3.Mary Kay’s Eye Make Up Remover – really does take off everything gently, even waterproof mascara that others claim to take off but can’t.
4.Arbonne’s Eye Cream – The miracle of removing “freckles” and “laugh lines”
5.Mary Kay’s Microderm Abrasion set – makes my face smoother than a baby’s butt
6.Victoria Secret Beauty Rush Lip Gloss – 5 for $20 – the favors are fun and I like that I can feel my lips are covered in moisture. I favorite is Cherry Bomb because of the subtle shimmer. My daughter is addicted to the super glossy ones though 
7.OPI nail polish – $8 (but get last year’s colors for $4) so many colors and if you do the base, color, and top coats they’ll last for weeks. I love putting crazy colors on my toes.
8.Sally Hansen Insta-Grip for nails – instantly dries every layer!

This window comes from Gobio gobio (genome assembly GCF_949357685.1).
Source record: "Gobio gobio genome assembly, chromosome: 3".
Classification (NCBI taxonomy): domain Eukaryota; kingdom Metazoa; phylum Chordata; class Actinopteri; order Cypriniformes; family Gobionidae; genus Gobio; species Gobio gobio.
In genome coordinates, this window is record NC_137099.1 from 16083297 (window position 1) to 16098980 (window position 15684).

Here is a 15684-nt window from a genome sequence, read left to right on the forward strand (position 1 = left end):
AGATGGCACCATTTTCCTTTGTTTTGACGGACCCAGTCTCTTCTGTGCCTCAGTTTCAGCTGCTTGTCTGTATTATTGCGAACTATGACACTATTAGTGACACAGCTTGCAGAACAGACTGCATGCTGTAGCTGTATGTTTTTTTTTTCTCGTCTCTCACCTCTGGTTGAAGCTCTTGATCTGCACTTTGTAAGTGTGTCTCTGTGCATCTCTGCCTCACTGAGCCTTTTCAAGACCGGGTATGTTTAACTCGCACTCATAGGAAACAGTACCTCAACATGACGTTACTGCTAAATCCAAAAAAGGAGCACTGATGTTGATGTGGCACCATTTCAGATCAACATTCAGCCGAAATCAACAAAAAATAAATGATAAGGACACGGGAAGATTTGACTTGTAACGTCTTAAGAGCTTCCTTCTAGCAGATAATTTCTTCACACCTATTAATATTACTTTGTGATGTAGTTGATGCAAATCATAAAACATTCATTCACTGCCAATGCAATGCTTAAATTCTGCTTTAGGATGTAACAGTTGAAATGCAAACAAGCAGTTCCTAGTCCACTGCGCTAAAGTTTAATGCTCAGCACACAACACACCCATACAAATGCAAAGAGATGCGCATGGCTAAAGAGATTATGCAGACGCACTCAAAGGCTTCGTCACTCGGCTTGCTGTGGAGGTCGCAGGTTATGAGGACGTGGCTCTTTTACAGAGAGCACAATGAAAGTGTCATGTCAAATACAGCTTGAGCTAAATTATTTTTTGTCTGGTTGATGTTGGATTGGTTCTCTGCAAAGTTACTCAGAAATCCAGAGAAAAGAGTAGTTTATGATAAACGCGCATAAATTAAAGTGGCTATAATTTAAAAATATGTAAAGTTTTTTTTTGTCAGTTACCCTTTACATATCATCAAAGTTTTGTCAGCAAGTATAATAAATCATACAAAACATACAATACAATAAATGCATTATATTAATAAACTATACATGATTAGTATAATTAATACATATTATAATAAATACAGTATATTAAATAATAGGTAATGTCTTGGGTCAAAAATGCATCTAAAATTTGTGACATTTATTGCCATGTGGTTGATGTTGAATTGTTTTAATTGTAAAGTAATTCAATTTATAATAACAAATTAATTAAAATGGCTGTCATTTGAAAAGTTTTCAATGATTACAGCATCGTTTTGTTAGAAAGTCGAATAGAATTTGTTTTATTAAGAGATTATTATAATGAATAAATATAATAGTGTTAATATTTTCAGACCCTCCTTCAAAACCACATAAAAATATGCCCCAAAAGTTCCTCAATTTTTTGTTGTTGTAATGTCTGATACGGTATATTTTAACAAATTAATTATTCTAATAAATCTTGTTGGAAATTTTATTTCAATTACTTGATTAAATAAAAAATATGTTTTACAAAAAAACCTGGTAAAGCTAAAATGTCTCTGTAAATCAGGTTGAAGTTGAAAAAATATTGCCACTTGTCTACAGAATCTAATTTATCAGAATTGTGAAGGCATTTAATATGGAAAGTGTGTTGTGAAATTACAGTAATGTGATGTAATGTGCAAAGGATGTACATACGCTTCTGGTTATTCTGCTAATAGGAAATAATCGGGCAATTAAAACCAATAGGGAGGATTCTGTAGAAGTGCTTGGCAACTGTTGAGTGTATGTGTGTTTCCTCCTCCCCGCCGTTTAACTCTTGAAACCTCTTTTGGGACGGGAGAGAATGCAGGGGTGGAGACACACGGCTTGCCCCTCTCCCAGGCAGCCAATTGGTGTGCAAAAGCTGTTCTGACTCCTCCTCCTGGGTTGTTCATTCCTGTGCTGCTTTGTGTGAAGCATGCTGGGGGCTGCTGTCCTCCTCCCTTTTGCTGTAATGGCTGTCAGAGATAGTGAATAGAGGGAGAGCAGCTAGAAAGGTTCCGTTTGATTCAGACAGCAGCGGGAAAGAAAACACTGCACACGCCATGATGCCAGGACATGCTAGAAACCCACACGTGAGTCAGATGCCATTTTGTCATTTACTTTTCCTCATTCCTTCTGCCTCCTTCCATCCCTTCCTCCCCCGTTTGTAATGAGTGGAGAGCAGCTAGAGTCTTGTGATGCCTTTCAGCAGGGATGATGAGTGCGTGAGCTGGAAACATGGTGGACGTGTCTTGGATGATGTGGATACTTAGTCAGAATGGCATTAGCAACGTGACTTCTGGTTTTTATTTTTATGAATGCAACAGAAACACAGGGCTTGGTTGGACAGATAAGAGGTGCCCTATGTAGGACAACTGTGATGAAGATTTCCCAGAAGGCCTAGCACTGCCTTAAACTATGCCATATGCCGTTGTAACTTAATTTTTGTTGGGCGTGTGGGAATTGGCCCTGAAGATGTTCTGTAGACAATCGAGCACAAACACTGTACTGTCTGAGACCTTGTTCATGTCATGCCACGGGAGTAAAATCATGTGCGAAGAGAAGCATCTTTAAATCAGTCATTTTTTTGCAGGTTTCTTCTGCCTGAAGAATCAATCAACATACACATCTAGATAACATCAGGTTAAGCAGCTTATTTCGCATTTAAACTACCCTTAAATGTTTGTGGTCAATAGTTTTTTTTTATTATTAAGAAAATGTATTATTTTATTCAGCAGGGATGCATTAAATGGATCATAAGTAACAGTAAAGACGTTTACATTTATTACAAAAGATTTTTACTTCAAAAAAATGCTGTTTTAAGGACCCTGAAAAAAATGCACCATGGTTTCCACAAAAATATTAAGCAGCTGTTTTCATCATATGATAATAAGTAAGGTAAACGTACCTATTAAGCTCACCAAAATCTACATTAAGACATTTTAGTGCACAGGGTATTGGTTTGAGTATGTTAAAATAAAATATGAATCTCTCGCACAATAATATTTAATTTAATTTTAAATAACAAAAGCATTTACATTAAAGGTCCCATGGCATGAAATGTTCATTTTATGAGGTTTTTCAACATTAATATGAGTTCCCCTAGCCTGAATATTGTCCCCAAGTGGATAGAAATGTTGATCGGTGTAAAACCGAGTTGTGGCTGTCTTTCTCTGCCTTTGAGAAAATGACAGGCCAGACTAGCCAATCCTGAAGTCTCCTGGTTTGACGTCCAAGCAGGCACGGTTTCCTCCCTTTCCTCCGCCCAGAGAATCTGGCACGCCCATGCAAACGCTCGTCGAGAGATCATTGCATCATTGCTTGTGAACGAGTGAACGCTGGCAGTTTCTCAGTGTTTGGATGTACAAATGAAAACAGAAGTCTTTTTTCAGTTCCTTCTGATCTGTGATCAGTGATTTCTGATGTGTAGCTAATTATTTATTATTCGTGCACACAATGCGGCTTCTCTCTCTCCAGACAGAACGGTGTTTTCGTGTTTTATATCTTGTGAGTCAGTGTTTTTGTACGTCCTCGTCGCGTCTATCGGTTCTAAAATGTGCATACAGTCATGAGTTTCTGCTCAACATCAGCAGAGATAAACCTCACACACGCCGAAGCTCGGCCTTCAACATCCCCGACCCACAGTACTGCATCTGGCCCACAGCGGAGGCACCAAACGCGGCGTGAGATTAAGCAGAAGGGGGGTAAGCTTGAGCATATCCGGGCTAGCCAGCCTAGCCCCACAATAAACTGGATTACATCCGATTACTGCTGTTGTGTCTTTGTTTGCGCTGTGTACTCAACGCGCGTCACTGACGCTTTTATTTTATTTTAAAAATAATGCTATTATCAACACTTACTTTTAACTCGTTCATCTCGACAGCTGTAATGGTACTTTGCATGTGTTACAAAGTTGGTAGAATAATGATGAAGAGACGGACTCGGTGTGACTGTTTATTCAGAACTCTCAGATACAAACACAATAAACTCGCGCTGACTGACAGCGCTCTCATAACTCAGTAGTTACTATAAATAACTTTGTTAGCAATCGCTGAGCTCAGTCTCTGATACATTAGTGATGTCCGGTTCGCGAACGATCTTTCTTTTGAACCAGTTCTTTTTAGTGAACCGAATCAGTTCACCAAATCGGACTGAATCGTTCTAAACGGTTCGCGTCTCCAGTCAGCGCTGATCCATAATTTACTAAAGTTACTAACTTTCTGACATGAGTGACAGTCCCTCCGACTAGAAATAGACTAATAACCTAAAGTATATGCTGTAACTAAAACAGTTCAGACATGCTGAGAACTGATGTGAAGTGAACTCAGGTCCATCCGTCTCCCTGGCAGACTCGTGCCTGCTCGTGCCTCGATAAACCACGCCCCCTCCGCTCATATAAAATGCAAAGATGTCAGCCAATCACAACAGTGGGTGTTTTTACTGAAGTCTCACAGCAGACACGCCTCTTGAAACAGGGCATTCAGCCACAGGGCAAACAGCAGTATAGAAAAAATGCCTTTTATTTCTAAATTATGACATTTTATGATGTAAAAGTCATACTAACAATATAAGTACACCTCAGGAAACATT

9.Eddie Bauer T-shirts - $14 – You can get V neck or round; short, ¾, or long sleeves; in a rainbow of colors. These t-shirts look great with jeans, yoga pants, or slacks and keep their strong color through many washings. Dress them up or down, layer them, you just can’t go wrong.
10.Eddie Bauer No Iron button up shirts – $50 - tailored darts give you curves in the right places. Again short, ¾, or long sleeves. Look fabulous wash after wash.
11.Black slacks. Pants are hard to fit women because we are all different sizes so I can’t tell you a For Sure Hit brand that will work for you. You need to find a pair that hang properly straight from the hips so you have a long clean line all the way down to the floor. I like Express if I’m wearing loafers. But I have a dickens of a time finding ones long enough if I want to wear heels.